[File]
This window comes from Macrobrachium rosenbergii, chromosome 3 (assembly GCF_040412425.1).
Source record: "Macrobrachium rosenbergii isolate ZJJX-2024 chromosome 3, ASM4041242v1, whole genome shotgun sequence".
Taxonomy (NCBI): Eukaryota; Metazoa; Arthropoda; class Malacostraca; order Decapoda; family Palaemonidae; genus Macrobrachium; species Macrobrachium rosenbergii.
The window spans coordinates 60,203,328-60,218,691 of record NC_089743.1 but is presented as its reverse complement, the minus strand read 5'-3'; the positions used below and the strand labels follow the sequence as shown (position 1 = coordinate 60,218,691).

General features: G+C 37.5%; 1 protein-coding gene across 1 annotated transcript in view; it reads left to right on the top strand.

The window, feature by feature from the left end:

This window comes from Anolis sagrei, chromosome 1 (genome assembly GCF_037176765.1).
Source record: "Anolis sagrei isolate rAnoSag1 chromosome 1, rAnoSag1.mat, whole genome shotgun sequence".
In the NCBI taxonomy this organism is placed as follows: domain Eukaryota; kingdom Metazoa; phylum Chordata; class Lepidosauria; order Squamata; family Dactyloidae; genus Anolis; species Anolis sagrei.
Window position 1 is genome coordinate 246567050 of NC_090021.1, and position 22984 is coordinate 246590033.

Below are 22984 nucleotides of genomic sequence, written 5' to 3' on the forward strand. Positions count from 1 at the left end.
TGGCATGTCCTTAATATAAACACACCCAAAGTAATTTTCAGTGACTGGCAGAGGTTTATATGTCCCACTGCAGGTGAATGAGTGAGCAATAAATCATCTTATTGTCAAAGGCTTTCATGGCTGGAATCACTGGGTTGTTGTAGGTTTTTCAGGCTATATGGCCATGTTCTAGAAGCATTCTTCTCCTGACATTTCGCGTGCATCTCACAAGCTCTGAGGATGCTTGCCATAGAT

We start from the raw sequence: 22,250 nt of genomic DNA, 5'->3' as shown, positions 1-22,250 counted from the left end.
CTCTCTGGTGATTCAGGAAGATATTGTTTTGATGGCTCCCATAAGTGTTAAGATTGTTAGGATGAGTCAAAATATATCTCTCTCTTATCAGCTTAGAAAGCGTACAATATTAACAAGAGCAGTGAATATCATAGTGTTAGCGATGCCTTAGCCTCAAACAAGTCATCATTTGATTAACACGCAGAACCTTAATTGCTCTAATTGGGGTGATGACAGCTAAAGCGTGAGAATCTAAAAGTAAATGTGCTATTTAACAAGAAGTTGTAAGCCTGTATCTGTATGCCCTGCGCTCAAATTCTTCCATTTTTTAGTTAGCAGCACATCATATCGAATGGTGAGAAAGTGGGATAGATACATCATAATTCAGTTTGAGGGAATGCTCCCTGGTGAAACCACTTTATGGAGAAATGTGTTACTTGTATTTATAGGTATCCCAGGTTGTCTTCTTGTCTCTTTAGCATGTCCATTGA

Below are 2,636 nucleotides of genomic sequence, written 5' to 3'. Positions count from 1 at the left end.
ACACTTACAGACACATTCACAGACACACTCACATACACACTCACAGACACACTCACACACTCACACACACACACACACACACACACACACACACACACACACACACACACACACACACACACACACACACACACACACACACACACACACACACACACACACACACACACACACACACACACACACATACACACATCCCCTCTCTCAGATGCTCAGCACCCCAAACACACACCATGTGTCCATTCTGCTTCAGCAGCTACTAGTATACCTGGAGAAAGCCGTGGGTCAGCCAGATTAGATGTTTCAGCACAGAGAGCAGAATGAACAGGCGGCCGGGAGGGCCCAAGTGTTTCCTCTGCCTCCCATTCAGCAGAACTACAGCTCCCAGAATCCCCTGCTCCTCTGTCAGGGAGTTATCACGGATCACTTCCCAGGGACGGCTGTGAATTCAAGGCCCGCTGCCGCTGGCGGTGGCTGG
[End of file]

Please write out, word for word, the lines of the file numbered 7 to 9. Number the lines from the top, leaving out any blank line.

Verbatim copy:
This window comes from Anolis sagrei, chromosome 1 (genome assembly GCF_037176765.1).
Source record: "Anolis sagrei isolate rAnoSag1 chromosome 1, rAnoSag1.mat, whole genome shotgun sequence".
In the NCBI taxonomy this organism is placed as follows: domain Eukaryota; kingdom Metazoa; phylum Chordata; class Lepidosauria; order Squamata; family Dactyloidae; genus Anolis; species Anolis sagrei.